(Source: www.meandmydiabetes.com)

 

 

Our Omega-6 to Omega-3 ratio tends to be 25 times higher than it should be. Small wonder we are ill with ailments from allergies to heart disease to cancers. (Kresser, 2014?)
Omega-6 is pro-inflammatory. Omega-3s are neutral. Diets containing a lot of Omega-6 and little Omega-3 increase inflammation. Diets containing a lot of Omega-3 and little Omega-6 reduce inflammation.
The human body requires both Omega-3 and Omega-6 fatty acids to perform many essential functions.
Omega-6 is found mostly in plant oils such as corn, soybean, and sunflower oils as well as in nuts and seeds. The American Heart Association recommends we consume about 5-10% of our food calories from Omega-6 fatty acids.
Omega-3s come primarily from fatty fish such as salmon, tuna, mackerel as well as from walnuts and flax seeds. The American Heart Association recommends that people without coronary heart disease have at least two servings of fatty fish per week. They recommend that people with known coronary heart disease eat more, about 1 gram of EPA and DHA daily, preferably from fatty fish. (Jaret, 2014)

 

This chart shows how Omega-6 fatty acids promote inflammation in the body and how Omega-3s are anti-inflammatory. Omega-6 contains linoleic acid (LA) while Omega-3s contain alpha-linoleic acid (ALA) yielding EPA and DHA.
HOW OMEGA-3 BECOMES ANTI-INFLAMMATORY IN THE BODY & OMEGA-6 BECOMES INFLAMMATORY (Source: www.psycheducation.org)
FATTY ACID PATHWAYS IN THE BODY: How OMEGA-6 fatty acids become inflammatory in the body & OMEGA-3s become anti-inflammatory
(Source: www.psycheducation.org)
Linoleic acid (LA), the shortest-chained Omega-6, is an essential fatty acid. Arachidonic acid is a physiologically significant Omega 6, the precursor for prostaglandins (mediator cells with a variety of regulatory functions in the body), endocannabinoids (a group of neuro-modulatory lipids),
and other  physiologically active molecules.
Excess Omega-6 fatty acids from vegetable oils interfere with the health benefits of Omega-3 fats, in part because they compete for the same rate-limiting enzymes. A high proportion of Omega-6 to Omega-3 shifts the physiological state in the tissues to become pro-thrombotic,  pro-inflammatory and pro-constrictive – and hence push bodily tissues toward the development of many diseases. (Wikipedia, 7/19/14)
A chart showing the Omega-6 versus Omega-3 contents of various food oils – you can see that fish oils are the healthiest (anti-inflammatory) for us while safflower and sunflower oils are the unhealthiest (inflammatory):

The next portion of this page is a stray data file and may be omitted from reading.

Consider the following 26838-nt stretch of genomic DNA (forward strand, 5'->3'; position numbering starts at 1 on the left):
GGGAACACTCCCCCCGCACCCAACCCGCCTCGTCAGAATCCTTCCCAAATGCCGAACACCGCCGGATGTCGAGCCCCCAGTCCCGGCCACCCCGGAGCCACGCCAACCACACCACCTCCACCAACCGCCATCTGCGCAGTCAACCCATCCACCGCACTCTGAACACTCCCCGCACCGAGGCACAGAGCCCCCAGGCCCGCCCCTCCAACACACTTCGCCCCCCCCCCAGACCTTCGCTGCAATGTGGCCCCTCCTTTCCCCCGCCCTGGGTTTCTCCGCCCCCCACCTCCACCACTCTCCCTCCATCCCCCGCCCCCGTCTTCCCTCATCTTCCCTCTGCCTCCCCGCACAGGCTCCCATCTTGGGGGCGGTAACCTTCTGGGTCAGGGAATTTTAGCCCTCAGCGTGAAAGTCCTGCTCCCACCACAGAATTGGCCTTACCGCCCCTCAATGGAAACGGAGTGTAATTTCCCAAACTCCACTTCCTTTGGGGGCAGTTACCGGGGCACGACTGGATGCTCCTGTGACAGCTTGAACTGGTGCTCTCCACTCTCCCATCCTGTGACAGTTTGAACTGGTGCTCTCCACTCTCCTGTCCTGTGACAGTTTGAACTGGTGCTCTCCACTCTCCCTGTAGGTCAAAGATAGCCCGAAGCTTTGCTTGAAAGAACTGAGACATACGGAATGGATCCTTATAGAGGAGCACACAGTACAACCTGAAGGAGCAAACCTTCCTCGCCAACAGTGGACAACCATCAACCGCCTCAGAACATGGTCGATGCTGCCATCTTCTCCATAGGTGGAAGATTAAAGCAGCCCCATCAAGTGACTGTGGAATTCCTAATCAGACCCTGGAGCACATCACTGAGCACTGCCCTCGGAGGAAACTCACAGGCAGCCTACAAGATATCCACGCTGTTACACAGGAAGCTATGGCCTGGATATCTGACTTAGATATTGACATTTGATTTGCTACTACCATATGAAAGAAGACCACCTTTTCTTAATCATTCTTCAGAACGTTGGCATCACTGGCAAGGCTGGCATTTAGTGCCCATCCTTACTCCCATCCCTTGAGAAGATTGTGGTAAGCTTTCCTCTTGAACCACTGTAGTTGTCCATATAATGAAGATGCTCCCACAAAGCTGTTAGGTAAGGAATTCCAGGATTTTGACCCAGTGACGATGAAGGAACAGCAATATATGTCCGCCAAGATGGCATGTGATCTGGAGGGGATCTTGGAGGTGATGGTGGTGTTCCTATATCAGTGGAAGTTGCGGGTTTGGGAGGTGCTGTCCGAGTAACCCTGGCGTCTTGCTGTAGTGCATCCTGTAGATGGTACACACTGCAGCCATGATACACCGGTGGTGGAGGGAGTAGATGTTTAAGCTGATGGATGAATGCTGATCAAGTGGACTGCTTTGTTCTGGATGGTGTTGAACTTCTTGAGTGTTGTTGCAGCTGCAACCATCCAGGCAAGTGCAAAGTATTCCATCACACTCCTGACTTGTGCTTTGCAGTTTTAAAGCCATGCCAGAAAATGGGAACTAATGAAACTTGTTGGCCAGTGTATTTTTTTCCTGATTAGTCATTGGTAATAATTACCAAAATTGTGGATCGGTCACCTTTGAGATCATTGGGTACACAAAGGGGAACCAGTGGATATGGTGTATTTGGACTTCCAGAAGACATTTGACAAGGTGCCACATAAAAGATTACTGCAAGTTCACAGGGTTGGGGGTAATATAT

To correct this ratio you can supplement with Omega-3 fatty acids or eat lots wild fish, while avoiding the polyunsaturated fatty acids that have high levels of Omega-6s. (Source: anabolicmen.com)
To correct a poor intake ratio, you can supplement with Omega-3 fatty acids or eat lots wild fish, while avoiding the polyunsaturated fatty acids that have high levels of Omega-6s.
(Source: anabolicmen.com)

 

 

The graphic below provides an inkling of how our diet is making us sick: Industrially produced eggs deliver 20 times more Omega-6 than Omega-3 while the ratio for range-fed eggs is much more balanced. Industrially produced beef delivers 21 times more Omega-6 than Omega-3 while the ratio for grass-fed beef is considerably better.

 

 

omega63ratios

 

Add to that the vast amounts of potato chips, French fries, micro-wave popcorn, margarine, most salad dressings, frying oils, and processed foods we consume and it’s not at all surprising that chronic, degenerative diseases pervade our culture.
You can check out the Omega-6 foods you commonly eat on SELFNutritionData’s comprehensive list of the FOODS HIGHEST IN TOTAL OMEGA-6 FATTY ACIDS.  (Millen, 2014-b)

 

 

 

(Source: www.juvenon.com)
(Source: www.juvenon.com)

 

 

 

Joseph Hibbeln, MD, a researcher studying Omega-3 and Omega-6 intake at the National Institute of Health (NIH) observed about the rising intake of Omega-6:

The increases in world linolaic acid (LA) consumption over the past century may be considered a very large uncontrolled experiment that may have contributed to increased societal burdens of aggression, depression and cardiovascular mortality.

(Kresser, 2014?)

 

 

 

 

OMEGA-3 SUPPLEMENTS

 

 

images-3

 

Omega-3 supplements must be taken in a form that delivers the fatty acids in a bio-available form or your body won’t be able to get the benefits.
These are some high quality Omega-3 supplements recommended by my health care providers to augment my Omega-3 intake from foods:

 

  • Carlson’s Super Omega-3 Fish Oil Concentrate 1,000mg soft gels
            The dose for me is 1 soft gel 2x/day.

 

CSN147_Xl_1

 

  • NutraSea 2X Concentrated 1250 mg EPA + DHA
           The dose for me is 1 soft gel 3x/day.

 

ASC-00548-1

 

            This company also makes a vegan version. It’s a liquid, not a soft gel.  I don’t know the dosage.

 

 

$T2eC16FHJG!FFm3f6!SiBR,8gd)8R!~~_32-260x260-0-0